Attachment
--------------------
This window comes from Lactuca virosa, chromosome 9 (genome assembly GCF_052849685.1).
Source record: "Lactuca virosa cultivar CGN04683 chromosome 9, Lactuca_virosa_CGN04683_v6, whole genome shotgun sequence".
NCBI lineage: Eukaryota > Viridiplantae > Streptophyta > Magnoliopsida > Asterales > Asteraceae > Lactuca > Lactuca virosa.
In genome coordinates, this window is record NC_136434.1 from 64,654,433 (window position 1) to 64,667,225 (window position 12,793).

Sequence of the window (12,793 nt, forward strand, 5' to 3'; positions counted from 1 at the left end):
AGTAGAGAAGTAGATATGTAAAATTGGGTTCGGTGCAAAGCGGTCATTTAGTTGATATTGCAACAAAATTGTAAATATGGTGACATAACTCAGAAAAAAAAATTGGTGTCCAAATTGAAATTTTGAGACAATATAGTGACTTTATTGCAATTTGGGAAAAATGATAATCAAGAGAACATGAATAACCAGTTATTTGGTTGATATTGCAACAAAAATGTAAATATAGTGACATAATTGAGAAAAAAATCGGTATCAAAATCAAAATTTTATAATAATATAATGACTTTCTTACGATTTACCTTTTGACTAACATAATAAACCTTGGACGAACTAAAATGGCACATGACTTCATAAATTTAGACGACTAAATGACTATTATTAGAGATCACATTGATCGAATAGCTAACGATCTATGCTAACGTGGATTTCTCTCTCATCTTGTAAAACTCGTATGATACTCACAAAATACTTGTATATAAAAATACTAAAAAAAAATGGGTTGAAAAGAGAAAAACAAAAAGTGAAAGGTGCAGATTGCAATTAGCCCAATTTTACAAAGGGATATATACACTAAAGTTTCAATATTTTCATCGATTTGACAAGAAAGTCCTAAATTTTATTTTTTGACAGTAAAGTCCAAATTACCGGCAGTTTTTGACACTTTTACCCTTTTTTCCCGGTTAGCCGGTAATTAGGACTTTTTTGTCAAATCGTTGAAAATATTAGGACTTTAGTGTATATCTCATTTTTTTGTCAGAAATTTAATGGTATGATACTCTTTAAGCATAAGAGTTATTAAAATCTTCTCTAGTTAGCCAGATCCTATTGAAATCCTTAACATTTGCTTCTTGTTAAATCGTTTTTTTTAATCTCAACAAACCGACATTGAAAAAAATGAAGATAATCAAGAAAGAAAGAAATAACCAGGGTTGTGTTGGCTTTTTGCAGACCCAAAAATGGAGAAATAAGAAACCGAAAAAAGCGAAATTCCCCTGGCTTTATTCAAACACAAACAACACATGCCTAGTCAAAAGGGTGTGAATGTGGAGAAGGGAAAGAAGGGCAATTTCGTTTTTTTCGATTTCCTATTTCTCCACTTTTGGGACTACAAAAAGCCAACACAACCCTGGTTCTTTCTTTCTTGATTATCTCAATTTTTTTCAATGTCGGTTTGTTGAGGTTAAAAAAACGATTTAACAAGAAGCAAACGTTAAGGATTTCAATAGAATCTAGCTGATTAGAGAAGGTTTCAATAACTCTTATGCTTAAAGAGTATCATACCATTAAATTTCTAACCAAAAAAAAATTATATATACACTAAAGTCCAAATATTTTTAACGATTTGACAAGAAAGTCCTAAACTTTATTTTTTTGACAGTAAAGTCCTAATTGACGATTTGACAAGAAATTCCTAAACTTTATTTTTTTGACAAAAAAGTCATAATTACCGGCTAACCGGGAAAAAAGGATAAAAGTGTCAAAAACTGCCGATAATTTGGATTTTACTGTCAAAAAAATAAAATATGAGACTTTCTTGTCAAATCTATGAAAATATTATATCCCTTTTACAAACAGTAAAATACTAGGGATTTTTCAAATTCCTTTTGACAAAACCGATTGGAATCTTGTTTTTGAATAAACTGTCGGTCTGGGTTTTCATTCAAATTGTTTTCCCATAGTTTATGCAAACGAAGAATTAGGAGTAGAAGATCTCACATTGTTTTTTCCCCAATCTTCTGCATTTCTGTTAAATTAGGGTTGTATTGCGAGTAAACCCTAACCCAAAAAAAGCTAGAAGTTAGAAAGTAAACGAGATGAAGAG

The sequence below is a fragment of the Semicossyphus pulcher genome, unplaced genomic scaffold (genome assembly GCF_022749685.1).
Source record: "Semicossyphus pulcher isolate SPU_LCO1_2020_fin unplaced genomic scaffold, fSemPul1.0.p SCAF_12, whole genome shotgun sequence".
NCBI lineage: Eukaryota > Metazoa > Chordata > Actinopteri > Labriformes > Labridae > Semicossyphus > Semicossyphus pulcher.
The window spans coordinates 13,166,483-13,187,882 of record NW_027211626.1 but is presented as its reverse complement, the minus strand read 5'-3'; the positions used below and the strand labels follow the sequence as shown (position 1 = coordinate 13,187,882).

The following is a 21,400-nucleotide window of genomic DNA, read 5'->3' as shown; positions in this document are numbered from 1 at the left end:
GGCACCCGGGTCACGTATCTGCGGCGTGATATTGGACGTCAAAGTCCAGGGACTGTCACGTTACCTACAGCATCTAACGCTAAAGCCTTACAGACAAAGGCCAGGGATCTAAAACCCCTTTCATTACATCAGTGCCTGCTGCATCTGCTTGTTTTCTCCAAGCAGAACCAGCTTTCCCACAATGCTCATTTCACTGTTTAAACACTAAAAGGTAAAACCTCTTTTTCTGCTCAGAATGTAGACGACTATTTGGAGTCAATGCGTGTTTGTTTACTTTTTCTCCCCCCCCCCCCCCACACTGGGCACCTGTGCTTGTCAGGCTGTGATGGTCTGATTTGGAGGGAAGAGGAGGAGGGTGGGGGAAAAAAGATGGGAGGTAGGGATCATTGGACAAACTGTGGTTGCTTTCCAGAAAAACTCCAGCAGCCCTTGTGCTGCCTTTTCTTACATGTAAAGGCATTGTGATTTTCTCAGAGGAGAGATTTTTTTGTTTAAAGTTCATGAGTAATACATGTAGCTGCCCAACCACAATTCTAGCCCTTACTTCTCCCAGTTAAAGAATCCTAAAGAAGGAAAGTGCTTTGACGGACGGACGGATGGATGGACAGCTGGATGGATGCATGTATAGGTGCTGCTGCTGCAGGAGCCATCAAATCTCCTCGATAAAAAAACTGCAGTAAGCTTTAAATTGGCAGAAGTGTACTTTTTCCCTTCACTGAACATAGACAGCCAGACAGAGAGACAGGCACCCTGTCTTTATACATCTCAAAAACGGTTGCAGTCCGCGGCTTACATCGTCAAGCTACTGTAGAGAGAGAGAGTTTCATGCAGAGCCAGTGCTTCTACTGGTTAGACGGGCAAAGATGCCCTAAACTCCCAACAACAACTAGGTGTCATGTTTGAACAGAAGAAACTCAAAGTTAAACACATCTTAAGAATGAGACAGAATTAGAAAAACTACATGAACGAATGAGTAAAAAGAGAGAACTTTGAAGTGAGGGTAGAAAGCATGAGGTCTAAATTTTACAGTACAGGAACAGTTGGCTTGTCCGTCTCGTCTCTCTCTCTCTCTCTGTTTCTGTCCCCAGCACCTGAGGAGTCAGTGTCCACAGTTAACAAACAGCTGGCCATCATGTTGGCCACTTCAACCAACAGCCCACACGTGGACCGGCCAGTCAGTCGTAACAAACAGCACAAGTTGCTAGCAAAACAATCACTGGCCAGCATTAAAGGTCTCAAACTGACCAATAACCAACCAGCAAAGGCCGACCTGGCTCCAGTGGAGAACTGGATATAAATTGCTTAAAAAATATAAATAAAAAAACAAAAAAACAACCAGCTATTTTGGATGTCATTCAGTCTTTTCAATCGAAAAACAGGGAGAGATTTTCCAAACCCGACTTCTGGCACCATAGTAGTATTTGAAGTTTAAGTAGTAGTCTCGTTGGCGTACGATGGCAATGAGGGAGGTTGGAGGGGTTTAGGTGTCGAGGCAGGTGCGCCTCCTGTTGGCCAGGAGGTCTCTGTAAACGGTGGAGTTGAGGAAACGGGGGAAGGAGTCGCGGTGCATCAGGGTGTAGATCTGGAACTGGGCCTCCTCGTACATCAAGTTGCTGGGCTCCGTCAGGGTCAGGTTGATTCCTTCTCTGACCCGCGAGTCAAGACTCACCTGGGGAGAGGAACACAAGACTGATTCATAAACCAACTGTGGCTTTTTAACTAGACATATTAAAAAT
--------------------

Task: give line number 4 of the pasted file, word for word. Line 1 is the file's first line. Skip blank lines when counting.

In genome coordinates, this window is record NC_136434.1 from 64,654,433 (window position 1) to 64,667,225 (window position 12,793).